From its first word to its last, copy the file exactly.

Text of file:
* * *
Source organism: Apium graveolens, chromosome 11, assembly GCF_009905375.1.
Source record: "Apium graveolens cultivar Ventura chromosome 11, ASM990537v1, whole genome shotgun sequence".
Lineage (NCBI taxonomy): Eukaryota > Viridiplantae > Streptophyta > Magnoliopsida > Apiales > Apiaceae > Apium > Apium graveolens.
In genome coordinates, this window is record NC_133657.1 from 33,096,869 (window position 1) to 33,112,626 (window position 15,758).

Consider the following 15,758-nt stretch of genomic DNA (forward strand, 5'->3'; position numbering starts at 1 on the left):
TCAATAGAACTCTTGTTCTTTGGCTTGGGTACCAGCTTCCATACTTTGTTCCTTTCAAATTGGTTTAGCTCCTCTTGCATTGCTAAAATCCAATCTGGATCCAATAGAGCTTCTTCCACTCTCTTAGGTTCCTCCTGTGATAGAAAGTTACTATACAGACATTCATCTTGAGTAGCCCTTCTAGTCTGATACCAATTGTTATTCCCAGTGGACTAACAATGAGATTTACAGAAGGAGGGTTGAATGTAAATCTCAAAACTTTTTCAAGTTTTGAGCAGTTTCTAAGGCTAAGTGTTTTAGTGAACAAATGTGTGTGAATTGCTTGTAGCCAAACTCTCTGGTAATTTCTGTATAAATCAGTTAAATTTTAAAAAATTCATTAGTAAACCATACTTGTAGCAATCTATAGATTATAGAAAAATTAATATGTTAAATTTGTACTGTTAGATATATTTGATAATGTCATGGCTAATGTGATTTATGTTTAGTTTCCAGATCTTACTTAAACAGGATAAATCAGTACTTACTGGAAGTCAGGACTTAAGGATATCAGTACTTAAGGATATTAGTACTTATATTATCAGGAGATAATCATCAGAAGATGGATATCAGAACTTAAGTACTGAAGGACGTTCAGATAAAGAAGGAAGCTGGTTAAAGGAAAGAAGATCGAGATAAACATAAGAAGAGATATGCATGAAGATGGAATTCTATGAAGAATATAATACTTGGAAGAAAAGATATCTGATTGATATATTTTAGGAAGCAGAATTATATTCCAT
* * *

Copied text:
Source organism: Apium graveolens, chromosome 11, assembly GCF_009905375.1.
Source record: "Apium graveolens cultivar Ventura chromosome 11, ASM990537v1, whole genome shotgun sequence".
Lineage (NCBI taxonomy): Eukaryota > Viridiplantae > Streptophyta > Magnoliopsida > Apiales > Apiaceae > Apium > Apium graveolens.
In genome coordinates, this window is record NC_133657.1 from 33,096,869 (window position 1) to 33,112,626 (window position 15,758).

Consider the following 15,758-nt stretch of genomic DNA (forward strand, 5'->3'; position numbering starts at 1 on the left):
TCAATAGAACTCTTGTTCTTTGGCTTGGGTACCAGCTTCCATACTTTGTTCCTTTCAAATTGGTTTAGCTCCTCTTGCATTGCTAAAATCCAATCTGGATCCAATAGAGCTTCTTCCACTCTCTTAGGTTCCTCCTGTGATAGAAAGTTACTATACAGACATTCATCTTGAGTAGCCCTTCTAGTCTGATACCAATTGTTATTCCCAGTGGACTAACAATGAGATTTACAGAAGGAGGGTTGAATGTAAATCTCAAAACTTTTTCAAGTTTTGAGCAGTTTCTAAGGCTAAGTGTTTTAGTGAACAAATGTGTGTGAATTGCTTGTAGCCAAACTCTCTGGTAATTTCTGTATAAATCAGTTAAATTTTAAAAAATTCATTAGTAAACCATACTTGTAGCAATCTATAGATTATAGAAAAATTAATATGTTAAATTTGTACTGTTAGATATATTTGATAATGTCATGGCTAATGTGATTTATGTTTAGTTTCCAGATCTTACTTAAACAGGATAAATCAGTACTTACTGGAAGTCAGGACTTAAGGATATCAGTACTTAAGGATATTAGTACTTATATTATCAGGAGATAATCATCAGAAGATGGATATCAGAACTTAAGTACTGAAGGACGTTCAGATAAAGAAGGAAGCTGGTTAAAGGAAAGAAGATCGAGATAAACATAAGAAGAGATATGCATGAAGATGGAATTCTATGAAGAATATAATACTTGGAAGAAAAGATATCTGATTGATATATTTTAGGAAGCAGAATTATATTCCAT